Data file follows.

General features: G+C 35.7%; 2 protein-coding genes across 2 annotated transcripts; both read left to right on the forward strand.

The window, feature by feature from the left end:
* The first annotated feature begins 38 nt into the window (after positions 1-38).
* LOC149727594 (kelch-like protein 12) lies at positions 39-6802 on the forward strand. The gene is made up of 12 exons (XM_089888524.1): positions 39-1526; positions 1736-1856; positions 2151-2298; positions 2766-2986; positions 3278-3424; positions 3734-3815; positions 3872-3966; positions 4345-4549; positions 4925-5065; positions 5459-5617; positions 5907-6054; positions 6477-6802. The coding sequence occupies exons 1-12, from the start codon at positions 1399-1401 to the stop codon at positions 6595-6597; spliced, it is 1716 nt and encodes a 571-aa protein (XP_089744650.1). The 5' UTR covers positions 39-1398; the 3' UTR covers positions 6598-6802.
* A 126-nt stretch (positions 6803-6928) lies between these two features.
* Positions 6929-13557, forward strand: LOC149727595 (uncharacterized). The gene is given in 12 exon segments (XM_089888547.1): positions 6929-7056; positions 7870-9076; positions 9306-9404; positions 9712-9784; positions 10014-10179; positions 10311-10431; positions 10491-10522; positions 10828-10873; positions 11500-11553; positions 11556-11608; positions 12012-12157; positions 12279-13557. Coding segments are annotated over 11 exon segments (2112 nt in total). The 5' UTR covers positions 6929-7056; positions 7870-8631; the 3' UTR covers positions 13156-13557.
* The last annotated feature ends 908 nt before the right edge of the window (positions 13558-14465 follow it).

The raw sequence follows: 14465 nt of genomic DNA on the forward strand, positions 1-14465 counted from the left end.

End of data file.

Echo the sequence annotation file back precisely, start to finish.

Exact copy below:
General features: G+C 35.7%; 2 protein-coding genes across 2 annotated transcripts; both read left to right on the forward strand.

The window, feature by feature from the left end:
* The first annotated feature begins 38 nt into the window (after positions 1-38).
* LOC149727594 (kelch-like protein 12) lies at positions 39-6802 on the forward strand. The gene is made up of 12 exons (XM_089888524.1): positions 39-1526; positions 1736-1856; positions 2151-2298; positions 2766-2986; positions 3278-3424; positions 3734-3815; positions 3872-3966; positions 4345-4549; positions 4925-5065; positions 5459-5617; positions 5907-6054; positions 6477-6802. The coding sequence occupies exons 1-12, from the start codon at positions 1399-1401 to the stop codon at positions 6595-6597; spliced, it is 1716 nt and encodes a 571-aa protein (XP_089744650.1). The 5' UTR covers positions 39-1398; the 3' UTR covers positions 6598-6802.
* A 126-nt stretch (positions 6803-6928) lies between these two features.
* Positions 6929-13557, forward strand: LOC149727595 (uncharacterized). The gene is given in 12 exon segments (XM_089888547.1): positions 6929-7056; positions 7870-9076; positions 9306-9404; positions 9712-9784; positions 10014-10179; positions 10311-10431; positions 10491-10522; positions 10828-10873; positions 11500-11553; positions 11556-11608; positions 12012-12157; positions 12279-13557. Coding segments are annotated over 11 exon segments (2112 nt in total). The 5' UTR covers positions 6929-7056; positions 7870-8631; the 3' UTR covers positions 13156-13557.
* The last annotated feature ends 908 nt before the right edge of the window (positions 13558-14465 follow it).

The raw sequence follows: 14465 nt of genomic DNA on the forward strand, positions 1-14465 counted from the left end.